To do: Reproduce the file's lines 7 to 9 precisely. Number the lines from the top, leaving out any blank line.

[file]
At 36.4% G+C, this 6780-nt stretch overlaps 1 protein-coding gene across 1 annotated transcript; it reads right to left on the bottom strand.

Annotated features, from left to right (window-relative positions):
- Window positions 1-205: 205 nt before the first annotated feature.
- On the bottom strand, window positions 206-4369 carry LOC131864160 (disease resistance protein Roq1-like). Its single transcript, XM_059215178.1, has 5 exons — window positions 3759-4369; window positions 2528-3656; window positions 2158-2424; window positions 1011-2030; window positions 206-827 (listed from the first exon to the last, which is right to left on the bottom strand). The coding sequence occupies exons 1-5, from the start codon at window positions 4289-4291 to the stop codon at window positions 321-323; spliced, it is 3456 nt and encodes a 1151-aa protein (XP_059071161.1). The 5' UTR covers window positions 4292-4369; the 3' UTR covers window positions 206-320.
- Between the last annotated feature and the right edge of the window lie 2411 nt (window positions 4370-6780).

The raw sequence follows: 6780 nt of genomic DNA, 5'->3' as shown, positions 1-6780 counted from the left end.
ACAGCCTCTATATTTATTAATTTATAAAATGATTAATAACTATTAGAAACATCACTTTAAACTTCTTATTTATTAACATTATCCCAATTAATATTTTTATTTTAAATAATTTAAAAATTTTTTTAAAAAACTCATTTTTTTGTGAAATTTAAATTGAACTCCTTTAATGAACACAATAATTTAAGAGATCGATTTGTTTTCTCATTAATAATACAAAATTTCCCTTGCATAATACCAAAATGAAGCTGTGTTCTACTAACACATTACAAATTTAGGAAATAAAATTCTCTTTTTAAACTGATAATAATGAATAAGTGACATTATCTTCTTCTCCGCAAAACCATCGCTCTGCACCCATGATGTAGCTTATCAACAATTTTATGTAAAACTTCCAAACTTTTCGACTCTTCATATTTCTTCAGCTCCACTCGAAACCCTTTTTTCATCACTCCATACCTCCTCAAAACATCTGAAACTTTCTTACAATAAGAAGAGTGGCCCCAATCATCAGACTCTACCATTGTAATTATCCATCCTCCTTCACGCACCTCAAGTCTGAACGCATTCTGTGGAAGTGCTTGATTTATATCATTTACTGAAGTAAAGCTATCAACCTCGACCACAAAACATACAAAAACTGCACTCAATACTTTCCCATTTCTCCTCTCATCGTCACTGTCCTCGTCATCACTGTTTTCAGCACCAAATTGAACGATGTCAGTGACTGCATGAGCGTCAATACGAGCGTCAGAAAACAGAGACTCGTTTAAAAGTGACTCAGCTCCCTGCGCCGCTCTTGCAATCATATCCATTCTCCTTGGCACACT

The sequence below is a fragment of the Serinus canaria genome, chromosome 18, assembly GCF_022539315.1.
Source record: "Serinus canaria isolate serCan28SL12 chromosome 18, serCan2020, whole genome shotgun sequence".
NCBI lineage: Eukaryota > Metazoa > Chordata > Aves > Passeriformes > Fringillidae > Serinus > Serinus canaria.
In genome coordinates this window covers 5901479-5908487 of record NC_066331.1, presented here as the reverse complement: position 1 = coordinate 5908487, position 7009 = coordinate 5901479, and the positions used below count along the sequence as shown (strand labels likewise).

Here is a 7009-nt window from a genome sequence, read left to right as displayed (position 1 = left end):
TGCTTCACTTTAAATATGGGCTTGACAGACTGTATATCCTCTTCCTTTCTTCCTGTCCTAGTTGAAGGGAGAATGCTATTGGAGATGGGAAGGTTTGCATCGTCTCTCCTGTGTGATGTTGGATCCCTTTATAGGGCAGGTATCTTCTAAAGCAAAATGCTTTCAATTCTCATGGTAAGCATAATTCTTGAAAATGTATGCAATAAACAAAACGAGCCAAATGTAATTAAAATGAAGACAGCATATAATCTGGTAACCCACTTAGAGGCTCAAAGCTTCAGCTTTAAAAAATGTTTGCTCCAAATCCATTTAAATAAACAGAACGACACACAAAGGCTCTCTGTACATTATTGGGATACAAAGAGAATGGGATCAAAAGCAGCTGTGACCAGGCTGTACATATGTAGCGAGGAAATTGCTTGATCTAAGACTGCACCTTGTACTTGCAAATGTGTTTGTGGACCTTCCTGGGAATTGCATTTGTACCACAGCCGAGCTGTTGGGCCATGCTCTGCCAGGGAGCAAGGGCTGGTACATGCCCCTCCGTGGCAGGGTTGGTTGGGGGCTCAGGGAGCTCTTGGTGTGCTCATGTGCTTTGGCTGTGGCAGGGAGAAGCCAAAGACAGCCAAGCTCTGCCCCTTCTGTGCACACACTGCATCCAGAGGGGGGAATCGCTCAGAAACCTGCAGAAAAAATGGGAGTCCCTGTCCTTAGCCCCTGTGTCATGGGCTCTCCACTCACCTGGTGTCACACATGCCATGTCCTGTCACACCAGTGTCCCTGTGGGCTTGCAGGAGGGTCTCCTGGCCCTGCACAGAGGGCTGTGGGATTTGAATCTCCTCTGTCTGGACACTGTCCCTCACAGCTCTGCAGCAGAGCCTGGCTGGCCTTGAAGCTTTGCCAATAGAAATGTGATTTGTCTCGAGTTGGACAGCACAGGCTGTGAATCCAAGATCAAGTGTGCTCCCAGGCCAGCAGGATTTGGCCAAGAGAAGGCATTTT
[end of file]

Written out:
ACAGCCTCTATATTTATTAATTTATAAAATGATTAATAACTATTAGAAACATCACTTTAAACTTCTTATTTATTAACATTATCCCAATTAATATTTTTATTTTAAATAATTTAAAAATTTTTTTAAAAAACTCATTTTTTTGTGAAATTTAAATTGAACTCCTTTAATGAACACAATAATTTAAGAGATCGATTTGTTTTCTCATTAATAATACAAAATTTCCCTTGCATAATACCAAAATGAAGCTGTGTTCTACTAACACATTACAAATTTAGGAAATAAAATTCTCTTTTTAAACTGATAATAATGAATAAGTGACATTATCTTCTTCTCCGCAAAACCATCGCTCTGCACCCATGATGTAGCTTATCAACAATTTTATGTAAAACTTCCAAACTTTTCGACTCTTCATATTTCTTCAGCTCCACTCGAAACCCTTTTTTCATCACTCCATACCTCCTCAAAACATCTGAAACTTTCTTACAATAAGAAGAGTGGCCCCAATCATCAGACTCTACCATTGTAATTATCCATCCTCCTTCACGCACCTCAAGTCTGAACGCATTCTGTGGAAGTGCTTGATTTATATCATTTACTGAAGTAAAGCTATCAACCTCGACCACAAAACATACAAAAACTGCACTCAATACTTTCCCATTTCTCCTCTCATCGTCACTGTCCTCGTCATCACTGTTTTCAGCACCAAATTGAACGATGTCAGTGACTGCATGAGCGTCAATACGAGCGTCAGAAAACAGAGACTCGTTTAAAAGTGACTCAGCTCCCTGCGCCGCTCTTGCAATCATATCCATTCTCCTTGGCACACT

The sequence below is a fragment of the Serinus canaria genome, chromosome 18, assembly GCF_022539315.1.
Source record: "Serinus canaria isolate serCan28SL12 chromosome 18, serCan2020, whole genome shotgun sequence".